On the outskirts of Chirpendale is the Black Menace, a giant crow who hates the little parakeets. In the course of the film, he attempts to destroy Chripendale and its inhabitants. Fortunately, little Bill is plucky enough to fight back – in his work as a volunteer fireman (he saves Coo from a hotel fire begun by the crow) and as the designer of a special trap designed to imprison the Black Menace (yes, it works – sorry for the spoiler).

In the course of the film, the big to-do is the arrival of the Starling Bros. Circus. This is the only time when non-birds show up: a caged black kitten is presented as a panther, a striped kitten in a cage is identified as a tiger, a chihuahua is used as a horse to pull a wagon, and a collection of baby alligators are presented as…well, as alligators (well, what else can you do with an alligator?).

For the bulk of the film, the birds run back and forth across the miniature set in funny costumes while Murray provides sardonic narration. None of the birds fly – their wings were obviously clipped (otherwise they’d probably abandon the movie immediately). For a couple of minutes, it is amusing to see cute parakeets scampering about in silly costumes. But as the film drags on, and on, and on, it starts to become unbearable. The birds have no personalities of their own, so Murray’s obnoxious narration fills in the voids in the story telling. To pad the proceedings further, three grueling pop tunes fill the soundtrack to detail the growing love between Bill and Coo. Ultimately, you have to wonder whether this film is being used by the Department of Homeland Security as a means of securing confessions from Guantanamo Bay inmates.

But in 1948, “Bill and Coo” was considered quite a treat. The New York Times led the cheers in its review by stating: “There’s no reason why one and all shouldn’t find this movie a very pleasant and unusual divertisement. So to Ken Murray, the producer; to George Burton who owns these amazing feathered thespians and to all those who worked behind the scenes at the Republic studio in making ‘Bill and Coo,’ a full round of applause for an extraordinary entertainment.”

That opinion was shared in Hollywood. The Academy of Motion Picture Arts and Sciences honored “Bill and Coo” with an Honorary Oscar, with the citation: “In which artistry and patience blended in a novel and entertaining use of the medium of motion pictures.” Considering that Republic Pictures’ films rarely snagged Oscar nominations, this was a major coup for the minor studio.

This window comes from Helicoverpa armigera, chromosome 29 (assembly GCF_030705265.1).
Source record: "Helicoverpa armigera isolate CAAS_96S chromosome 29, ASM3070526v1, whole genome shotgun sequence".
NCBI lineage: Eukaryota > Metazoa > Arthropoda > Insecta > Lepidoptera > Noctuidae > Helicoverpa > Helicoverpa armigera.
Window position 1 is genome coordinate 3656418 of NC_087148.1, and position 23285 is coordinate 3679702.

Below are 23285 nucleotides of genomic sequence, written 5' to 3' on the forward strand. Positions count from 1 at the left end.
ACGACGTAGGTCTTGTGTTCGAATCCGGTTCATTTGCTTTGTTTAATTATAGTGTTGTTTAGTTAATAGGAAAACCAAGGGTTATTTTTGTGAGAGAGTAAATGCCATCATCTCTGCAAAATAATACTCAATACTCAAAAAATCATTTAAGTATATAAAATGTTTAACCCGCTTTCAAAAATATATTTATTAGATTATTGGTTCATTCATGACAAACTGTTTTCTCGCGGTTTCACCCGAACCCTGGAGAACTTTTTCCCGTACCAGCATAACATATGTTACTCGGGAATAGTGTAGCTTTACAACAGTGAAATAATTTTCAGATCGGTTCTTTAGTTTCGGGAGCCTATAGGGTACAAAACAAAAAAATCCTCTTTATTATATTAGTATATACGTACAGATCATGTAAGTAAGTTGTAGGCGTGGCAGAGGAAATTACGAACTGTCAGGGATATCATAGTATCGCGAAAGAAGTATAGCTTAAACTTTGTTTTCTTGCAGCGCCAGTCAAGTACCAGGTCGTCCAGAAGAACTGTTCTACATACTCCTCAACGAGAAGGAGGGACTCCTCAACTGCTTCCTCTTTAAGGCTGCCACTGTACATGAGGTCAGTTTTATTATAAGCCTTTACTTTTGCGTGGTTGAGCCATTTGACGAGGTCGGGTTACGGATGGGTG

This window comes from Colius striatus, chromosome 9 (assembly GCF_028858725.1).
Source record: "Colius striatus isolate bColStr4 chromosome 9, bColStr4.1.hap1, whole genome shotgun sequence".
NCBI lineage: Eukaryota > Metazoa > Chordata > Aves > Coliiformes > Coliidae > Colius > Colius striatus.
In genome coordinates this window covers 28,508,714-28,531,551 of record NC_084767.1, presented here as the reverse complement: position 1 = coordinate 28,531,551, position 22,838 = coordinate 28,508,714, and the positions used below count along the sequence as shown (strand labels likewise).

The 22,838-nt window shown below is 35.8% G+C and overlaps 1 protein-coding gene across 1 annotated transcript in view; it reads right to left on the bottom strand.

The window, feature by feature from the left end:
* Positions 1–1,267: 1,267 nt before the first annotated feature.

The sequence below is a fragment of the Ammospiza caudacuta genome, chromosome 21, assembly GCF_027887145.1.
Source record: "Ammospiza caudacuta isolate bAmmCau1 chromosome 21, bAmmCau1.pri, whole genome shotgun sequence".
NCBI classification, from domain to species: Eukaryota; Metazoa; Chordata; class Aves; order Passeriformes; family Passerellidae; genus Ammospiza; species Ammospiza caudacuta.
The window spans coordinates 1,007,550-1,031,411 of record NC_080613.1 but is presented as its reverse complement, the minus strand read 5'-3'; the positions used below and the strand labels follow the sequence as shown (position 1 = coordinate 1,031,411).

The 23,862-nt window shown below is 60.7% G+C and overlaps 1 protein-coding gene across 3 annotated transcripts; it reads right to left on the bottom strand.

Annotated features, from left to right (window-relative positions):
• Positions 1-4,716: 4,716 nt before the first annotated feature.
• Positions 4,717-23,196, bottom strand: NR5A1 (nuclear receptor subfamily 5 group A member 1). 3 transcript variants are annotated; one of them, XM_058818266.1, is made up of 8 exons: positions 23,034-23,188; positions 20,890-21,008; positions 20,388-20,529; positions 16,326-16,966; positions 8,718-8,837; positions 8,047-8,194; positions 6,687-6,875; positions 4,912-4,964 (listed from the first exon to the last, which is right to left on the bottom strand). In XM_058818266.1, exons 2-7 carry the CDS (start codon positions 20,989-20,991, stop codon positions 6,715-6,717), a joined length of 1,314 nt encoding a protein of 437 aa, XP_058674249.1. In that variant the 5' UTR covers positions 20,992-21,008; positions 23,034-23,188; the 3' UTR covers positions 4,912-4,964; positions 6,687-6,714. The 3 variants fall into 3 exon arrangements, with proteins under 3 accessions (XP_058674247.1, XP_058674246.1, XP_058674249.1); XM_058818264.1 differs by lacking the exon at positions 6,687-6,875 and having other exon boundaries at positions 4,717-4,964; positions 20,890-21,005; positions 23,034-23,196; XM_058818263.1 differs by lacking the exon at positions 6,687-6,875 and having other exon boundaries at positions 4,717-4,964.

“Bill and Coo” is difficult to appreciate today, not only for its weak content but for the weak state of available prints. The film has lapsed into the public domain and the majority of available copies are miserable dupes, with the Trucolor hues blurred and faded to the point of creating eye strain. No effort has been made to restore the movie, and its lack of copyright protection seems to have doomed it to orphan status.

It is easy to find cheap video copies of “Bill and Coo,” and the film is also available for online viewing. But unless you have a serious bird fetish, you may want to leave this old molting mess alone. Because, quite frankly – and, yes, I will say it! – “Bill and Coo” is strictly for the birds.

IMPORTANT NOTICE: The unauthorized duplication and distribution of copyright-protected material, either for crass commercial purposes or profit-free s***s and giggles, is not something that the entertainment industry appreciates. On occasion, law enforcement personnel boost their arrest quotas by collaring cheery cinephiles engaged in such activities. So if you are going to copy and distribute bootleg videos and DVDs, a word to the wise: don’t get caught. Oddly, the purchase and ownership of bootleg videos is perfectly legal. Go figure

Leave a Reply

Your email address will not be published. Required fields are marked *

Join our Film Threat Newsletter

Newsletter Icon